Besides the bone-jarring juxtaposition, in terms of personalities, of the fiery, anticolonial militant with the quiet, genteel viscountess (“Revolutionary Annie,” spiritual godmother to ecofeminists everywhere?), there is the small problem that Conway was, by virtue of her high station and superior intellect, if not by virtue of her sex, herself one of the “cultural elites and composers of truth of her era” that White derides (history’s subsequent neglect of the ideas propounded at Ragley Hall – Conway’s manorial residence, and a mecca for thinkers in her orbit – is another thing). Also, the sharp distinction White draws here between Conway and the mechanical philosophers is too extreme. Thus, although White solidly pegs Conway as a mystical thinker in the tradition of Renaissance Naturalism, in more or less total opposition to Cartesian mechanical philosophy, David Byrne’s view of the matter seems much closer to the mark:
Conway is a mechanical philosopher who sought to augment mechanism with spiritual and active principles. She accepted the mechanical philosophy, yet rejected the Cartesian notion that matter is dead and passive, replacing it with a vitalism descended from the Naturalists, but she also rejected aspects of Naturalism, specifically that God is directly present in his creation.
Like Newton, her mechanical philosophy defies any convenient classification. Conway attempted to make the mechanical philosophy more amenable to theology by placing herself in the middle of, on one hand, the Renaissance Naturalist tradition, and on the other hand, the physics of Descartes. From her perspective, each of these positions had strengths and flaws. Conway adhered to some basic assumptions of both Naturalism and mechanism, but she modified the details of both movements to ensure conformity to Christianity. (Anne Conway : An Intellectual Portrait of a Seventeenth Century Viscountess, p. 81)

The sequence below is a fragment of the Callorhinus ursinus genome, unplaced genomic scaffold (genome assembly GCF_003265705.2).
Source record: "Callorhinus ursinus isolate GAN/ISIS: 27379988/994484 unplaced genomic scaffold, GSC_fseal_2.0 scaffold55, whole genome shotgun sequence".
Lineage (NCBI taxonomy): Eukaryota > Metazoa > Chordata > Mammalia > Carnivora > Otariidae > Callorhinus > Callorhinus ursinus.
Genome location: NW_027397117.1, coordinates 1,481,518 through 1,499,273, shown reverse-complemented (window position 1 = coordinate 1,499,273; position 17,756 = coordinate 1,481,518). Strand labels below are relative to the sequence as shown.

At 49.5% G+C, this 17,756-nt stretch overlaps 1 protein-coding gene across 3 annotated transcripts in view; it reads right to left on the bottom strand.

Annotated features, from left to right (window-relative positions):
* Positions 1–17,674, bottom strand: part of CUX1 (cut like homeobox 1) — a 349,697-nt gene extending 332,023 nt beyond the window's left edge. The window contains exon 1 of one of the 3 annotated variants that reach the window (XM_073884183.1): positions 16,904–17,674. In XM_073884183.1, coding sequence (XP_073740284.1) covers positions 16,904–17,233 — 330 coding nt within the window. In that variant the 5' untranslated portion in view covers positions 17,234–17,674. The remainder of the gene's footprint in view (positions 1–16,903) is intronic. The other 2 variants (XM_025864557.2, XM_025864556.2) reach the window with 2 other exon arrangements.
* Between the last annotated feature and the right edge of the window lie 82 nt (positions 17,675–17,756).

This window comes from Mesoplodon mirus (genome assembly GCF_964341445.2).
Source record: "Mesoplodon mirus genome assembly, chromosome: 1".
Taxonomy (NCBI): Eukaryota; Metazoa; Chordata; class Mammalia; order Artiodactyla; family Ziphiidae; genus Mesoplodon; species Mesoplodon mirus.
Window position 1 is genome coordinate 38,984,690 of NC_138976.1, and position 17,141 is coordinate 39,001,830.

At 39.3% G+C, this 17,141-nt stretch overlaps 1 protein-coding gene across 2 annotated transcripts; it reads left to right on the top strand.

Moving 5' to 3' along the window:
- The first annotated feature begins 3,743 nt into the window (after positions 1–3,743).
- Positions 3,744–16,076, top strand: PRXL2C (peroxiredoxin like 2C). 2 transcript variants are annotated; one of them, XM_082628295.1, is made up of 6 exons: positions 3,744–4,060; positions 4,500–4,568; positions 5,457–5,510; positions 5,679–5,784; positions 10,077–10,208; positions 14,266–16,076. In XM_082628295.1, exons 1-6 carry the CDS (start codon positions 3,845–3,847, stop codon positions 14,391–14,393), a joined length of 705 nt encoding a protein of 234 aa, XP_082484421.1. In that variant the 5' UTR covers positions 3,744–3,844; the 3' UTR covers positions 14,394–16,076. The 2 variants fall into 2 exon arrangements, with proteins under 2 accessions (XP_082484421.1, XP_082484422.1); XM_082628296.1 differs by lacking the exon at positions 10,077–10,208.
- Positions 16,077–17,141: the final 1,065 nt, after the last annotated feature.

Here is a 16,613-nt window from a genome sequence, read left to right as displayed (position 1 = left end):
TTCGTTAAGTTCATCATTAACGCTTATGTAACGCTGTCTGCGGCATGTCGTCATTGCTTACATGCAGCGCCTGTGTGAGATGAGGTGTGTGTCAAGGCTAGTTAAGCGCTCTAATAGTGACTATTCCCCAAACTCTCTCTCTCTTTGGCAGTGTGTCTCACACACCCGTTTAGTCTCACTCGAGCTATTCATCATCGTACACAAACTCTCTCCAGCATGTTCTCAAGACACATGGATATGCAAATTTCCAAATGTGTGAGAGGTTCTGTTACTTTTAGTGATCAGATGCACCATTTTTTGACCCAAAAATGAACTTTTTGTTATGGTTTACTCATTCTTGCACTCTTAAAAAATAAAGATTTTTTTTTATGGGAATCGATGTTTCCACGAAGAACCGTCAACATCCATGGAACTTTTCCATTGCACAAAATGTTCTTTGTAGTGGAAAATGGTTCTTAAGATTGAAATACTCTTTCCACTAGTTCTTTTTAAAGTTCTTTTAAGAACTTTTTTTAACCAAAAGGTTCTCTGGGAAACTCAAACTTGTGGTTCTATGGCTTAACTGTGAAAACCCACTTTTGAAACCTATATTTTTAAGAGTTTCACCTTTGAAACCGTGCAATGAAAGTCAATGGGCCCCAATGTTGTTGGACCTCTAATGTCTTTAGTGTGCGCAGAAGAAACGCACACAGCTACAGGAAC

One of White’s favorite words is “unmasked.” Everywhere one looks, it seems, there are apparently well-intentioned people who have either been deluded, or who have deluded themselves:
Wieman’s naturalistic framework, on the other hand, demonstrates that what was once viewed as unitary is actually constituted by a plurality; certainties are seen as ambiguities; and univocal simplicities are unmasked as complexities. (p. 94) . . .
Their works illustrate that, depending on who is speaking, the self-congratulatory proclamations of humanism can be quickly unmasked as fraudulent claims and violent acts of genocide. (p. 102) . . .
These analyses have unmasked the naïve notion of progress through reason, arguing that rationality has been construed as a male principle, and an undue emphasis placed on it has relegated women and other groups to secondary positions throughout the history of Western civilization. (p. 104) . . .
With other nonreligious ecofeminists, Ruether has further unmasked the mechanistic constructions of scientific discourse, arguing that solutions to global problems will not be found if contemporary citizens ignore the interconnectedness of all life – humans, and the creatures and plants with whom humans share the earth. (p. 106)
The grimly strident, antirational tone of White’s voice seems to me very far from Conway’s quietly compassionate, yet altogether rational, voice, and all but cries out for its own unmasking.
My “annotated” Conway bibliography ends here. I’m sorry to have to end it with such a negative review but, alphabetically, it just worked out this way.